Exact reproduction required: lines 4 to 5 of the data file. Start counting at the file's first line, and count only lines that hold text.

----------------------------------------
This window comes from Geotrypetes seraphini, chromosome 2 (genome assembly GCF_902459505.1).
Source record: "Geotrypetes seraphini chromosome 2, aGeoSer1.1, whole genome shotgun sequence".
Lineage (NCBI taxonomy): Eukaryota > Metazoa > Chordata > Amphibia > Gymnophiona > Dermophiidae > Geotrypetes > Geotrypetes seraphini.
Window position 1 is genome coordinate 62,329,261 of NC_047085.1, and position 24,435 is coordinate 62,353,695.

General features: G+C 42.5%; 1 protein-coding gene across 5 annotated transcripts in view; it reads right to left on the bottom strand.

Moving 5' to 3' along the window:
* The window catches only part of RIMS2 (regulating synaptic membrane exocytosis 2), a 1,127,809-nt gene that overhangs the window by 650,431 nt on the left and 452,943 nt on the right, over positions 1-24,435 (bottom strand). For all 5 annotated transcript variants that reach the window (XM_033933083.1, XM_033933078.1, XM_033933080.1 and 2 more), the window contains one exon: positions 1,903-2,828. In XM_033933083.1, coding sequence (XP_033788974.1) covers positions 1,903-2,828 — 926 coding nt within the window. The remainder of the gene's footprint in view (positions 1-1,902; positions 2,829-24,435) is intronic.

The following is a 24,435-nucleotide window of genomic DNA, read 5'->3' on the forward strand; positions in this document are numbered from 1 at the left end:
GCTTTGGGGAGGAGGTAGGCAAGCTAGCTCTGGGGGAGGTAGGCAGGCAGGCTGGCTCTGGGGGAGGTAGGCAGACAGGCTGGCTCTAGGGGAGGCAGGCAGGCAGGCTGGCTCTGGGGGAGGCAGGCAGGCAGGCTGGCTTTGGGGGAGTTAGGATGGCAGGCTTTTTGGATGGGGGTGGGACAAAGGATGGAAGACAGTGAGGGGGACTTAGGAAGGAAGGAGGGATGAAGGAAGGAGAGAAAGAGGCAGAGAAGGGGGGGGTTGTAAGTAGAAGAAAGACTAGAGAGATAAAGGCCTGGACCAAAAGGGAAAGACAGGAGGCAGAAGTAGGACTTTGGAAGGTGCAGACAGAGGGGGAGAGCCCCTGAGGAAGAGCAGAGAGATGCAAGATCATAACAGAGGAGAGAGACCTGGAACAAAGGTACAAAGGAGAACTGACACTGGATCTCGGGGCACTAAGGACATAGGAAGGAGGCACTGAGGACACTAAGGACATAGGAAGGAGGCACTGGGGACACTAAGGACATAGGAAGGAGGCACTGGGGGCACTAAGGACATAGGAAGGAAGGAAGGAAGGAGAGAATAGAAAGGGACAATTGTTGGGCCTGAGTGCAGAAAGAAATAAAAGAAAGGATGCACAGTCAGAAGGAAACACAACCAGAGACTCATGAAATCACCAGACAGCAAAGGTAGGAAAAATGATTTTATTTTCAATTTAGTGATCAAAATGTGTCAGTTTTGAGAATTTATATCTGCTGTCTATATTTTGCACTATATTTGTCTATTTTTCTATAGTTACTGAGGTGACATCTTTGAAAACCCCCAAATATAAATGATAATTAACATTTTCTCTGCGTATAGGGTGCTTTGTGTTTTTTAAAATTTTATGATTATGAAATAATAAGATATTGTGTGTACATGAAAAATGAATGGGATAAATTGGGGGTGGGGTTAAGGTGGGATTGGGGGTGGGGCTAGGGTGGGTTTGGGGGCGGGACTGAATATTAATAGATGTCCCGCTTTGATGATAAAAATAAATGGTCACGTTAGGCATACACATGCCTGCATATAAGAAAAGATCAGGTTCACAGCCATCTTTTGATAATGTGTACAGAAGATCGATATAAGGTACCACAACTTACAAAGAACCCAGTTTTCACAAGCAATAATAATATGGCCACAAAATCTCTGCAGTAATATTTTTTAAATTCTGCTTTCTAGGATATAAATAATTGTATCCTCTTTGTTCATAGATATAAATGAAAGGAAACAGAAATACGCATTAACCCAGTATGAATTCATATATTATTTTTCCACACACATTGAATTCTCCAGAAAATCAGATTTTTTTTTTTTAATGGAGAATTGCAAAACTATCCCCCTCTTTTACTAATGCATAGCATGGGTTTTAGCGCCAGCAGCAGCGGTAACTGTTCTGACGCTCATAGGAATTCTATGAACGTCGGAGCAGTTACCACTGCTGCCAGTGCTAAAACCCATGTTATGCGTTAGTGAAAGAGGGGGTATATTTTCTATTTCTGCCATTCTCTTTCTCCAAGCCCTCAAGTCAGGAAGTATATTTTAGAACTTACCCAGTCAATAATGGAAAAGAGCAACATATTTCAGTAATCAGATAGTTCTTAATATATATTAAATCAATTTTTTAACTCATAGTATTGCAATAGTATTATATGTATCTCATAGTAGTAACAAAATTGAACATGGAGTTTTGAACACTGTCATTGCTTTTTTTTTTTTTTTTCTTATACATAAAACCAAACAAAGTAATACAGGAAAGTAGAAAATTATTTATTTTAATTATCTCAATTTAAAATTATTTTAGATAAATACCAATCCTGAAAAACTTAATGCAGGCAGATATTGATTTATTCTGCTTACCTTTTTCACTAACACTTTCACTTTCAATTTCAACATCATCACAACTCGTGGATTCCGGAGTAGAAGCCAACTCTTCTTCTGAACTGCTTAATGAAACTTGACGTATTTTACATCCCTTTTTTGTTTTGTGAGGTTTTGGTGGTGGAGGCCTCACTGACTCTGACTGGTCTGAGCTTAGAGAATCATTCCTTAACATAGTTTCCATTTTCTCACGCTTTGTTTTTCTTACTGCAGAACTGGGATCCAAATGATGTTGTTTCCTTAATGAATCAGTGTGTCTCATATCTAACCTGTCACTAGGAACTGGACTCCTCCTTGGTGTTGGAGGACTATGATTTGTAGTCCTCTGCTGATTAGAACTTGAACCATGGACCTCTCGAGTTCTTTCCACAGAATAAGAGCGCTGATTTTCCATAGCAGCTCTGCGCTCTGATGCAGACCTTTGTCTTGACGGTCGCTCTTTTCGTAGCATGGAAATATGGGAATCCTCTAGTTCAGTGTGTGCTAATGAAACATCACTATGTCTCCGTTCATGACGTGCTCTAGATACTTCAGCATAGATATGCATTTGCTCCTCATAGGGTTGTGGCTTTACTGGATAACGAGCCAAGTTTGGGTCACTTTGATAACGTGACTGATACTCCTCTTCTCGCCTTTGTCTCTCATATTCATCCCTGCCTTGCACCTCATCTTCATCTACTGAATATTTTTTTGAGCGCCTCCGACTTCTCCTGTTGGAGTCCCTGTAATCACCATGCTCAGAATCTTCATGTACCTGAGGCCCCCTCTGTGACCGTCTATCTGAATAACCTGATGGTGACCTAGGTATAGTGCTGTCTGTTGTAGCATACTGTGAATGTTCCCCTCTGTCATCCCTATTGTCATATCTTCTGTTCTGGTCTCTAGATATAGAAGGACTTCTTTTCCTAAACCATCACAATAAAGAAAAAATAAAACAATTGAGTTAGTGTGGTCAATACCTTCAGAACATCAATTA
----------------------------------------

Window position 1 is genome coordinate 62,329,261 of NC_047085.1, and position 24,435 is coordinate 62,353,695.

General features: G+C 42.5%; 1 protein-coding gene across 5 annotated transcripts in view; it reads right to left on the bottom strand.